A clue to this curiously low-key response may be found in the bustling shopping centres. Despite the mounting cost of the war in Iraq, the economic consequences have remained relatively contained. There have been no signs of a decline in consumer confidence and no uptick in inflation....We should also take into account the nature of the opposition to the war. When people acknowledge that they disapprove of the President's handling of the war, what does that mean? You might answer that way to say you're unhappy that we haven't yet won decisively. If you think Bush ought to be handling things better, moving us along toward victory along a clearer, more well-defined path, do you feel motivated to go out on the street and protest? What would you chant? I know you're in the middle of a difficult task, but would you please try to figure out a more effective way to complete it?
As of Friday military casualties had mounted to 2,313 killed and 17,000 wounded. This is enough to make many Americans question the conflict, but the toll still falls far short of the 58,000 Americans who died in Vietnam.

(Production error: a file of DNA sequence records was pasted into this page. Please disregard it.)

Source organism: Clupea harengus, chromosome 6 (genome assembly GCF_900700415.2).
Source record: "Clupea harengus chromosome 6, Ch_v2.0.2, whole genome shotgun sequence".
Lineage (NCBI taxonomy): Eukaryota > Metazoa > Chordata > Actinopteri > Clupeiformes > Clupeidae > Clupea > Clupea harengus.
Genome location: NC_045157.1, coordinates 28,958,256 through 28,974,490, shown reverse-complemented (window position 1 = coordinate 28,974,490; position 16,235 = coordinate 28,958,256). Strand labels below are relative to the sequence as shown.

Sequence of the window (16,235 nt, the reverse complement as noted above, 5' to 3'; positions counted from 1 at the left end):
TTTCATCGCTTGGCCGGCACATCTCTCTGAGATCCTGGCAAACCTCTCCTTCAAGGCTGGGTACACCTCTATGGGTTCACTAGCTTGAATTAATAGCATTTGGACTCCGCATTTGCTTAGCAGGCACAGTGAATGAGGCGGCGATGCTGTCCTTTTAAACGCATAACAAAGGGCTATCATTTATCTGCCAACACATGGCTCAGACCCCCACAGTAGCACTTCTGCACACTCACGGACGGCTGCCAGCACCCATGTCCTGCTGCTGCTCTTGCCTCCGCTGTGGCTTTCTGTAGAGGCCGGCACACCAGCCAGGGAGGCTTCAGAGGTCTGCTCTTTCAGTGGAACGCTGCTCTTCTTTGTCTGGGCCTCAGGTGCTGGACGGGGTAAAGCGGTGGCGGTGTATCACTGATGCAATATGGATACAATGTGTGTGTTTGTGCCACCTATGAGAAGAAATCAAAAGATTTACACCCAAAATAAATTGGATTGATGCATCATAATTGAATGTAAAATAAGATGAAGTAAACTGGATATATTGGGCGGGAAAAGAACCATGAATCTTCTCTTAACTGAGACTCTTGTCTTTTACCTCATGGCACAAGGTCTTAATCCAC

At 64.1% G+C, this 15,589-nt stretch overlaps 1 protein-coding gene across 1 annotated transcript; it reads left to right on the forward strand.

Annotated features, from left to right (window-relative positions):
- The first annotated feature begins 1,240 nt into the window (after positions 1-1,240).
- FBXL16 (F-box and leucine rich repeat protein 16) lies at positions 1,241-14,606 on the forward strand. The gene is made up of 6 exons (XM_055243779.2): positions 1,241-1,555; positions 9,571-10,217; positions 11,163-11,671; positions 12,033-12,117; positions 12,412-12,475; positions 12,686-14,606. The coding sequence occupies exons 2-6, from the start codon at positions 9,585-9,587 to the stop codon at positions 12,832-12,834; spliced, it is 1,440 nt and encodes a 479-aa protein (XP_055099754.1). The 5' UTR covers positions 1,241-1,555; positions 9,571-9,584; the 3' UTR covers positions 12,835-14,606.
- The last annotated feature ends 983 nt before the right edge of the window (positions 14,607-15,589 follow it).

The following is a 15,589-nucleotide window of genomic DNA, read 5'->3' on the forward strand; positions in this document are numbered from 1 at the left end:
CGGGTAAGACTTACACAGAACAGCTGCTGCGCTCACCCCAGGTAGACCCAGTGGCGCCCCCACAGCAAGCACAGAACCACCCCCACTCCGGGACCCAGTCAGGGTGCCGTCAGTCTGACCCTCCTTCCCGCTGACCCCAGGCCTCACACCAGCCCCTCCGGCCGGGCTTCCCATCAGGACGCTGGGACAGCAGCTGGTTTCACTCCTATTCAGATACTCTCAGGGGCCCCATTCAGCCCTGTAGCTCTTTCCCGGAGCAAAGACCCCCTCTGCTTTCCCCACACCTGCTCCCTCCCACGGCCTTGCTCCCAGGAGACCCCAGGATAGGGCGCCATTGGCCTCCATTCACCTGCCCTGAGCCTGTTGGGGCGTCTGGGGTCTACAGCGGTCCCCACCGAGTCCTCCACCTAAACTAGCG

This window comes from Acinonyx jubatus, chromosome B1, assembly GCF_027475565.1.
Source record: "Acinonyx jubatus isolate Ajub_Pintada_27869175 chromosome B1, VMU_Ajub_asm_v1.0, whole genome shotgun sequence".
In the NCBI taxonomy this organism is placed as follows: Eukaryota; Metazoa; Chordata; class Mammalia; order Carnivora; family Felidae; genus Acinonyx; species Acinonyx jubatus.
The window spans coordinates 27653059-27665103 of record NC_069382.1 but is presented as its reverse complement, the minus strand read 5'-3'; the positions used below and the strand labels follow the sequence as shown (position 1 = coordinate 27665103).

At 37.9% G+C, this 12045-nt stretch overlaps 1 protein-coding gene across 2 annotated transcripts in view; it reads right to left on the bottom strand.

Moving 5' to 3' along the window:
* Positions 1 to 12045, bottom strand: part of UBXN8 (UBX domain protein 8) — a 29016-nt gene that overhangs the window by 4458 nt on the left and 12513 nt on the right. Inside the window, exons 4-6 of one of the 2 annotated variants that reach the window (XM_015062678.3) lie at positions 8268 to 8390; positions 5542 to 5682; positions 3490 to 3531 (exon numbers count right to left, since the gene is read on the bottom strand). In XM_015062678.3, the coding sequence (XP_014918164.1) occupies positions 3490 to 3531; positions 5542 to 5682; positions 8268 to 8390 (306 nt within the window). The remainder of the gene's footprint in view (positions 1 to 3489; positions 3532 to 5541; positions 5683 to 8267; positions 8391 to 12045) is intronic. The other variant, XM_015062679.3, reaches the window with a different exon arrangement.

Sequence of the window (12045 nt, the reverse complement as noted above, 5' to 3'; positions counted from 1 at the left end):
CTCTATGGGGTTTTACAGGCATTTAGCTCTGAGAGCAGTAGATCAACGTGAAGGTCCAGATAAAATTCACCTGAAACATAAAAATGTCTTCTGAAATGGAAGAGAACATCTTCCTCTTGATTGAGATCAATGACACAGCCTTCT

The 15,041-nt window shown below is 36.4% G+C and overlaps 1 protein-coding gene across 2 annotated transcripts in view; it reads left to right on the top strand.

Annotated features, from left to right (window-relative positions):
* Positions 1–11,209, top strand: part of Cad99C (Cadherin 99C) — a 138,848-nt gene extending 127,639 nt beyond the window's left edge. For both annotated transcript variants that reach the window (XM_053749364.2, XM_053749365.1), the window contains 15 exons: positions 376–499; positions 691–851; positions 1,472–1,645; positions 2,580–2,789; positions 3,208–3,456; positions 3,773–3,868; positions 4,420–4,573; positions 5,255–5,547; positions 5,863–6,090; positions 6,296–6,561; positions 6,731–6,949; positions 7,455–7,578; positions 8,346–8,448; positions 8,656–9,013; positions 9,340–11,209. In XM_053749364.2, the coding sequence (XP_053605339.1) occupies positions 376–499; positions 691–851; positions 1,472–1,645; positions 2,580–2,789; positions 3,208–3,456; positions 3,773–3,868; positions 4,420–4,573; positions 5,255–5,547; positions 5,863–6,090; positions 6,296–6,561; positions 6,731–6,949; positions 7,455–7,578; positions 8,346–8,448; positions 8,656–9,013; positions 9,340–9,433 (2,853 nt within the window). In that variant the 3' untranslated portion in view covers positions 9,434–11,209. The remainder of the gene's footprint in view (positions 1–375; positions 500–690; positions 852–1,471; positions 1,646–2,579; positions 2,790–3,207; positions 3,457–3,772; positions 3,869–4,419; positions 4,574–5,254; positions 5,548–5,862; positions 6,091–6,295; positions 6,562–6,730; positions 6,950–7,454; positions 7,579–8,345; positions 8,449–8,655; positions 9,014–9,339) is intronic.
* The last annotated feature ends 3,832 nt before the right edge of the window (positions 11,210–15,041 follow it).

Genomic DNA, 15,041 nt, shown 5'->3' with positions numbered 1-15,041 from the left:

A poll for Newsweek magazine at the end of last week showed that just 29 per cent of Americans approve of the president's handling of the war, down from 69 per cent in the months after the conflict began in March 2003. Almost 60 per cent of Americans now feel less confident that the war will come to a successful conclusion, with fears mounting that the country will slide into civil war.
Don't assume that Americans are a bunch of dullards, complacently out shopping. Maybe we intelligently and perceptively understand the situation when we answer the polls like that and still stay away from the public protests.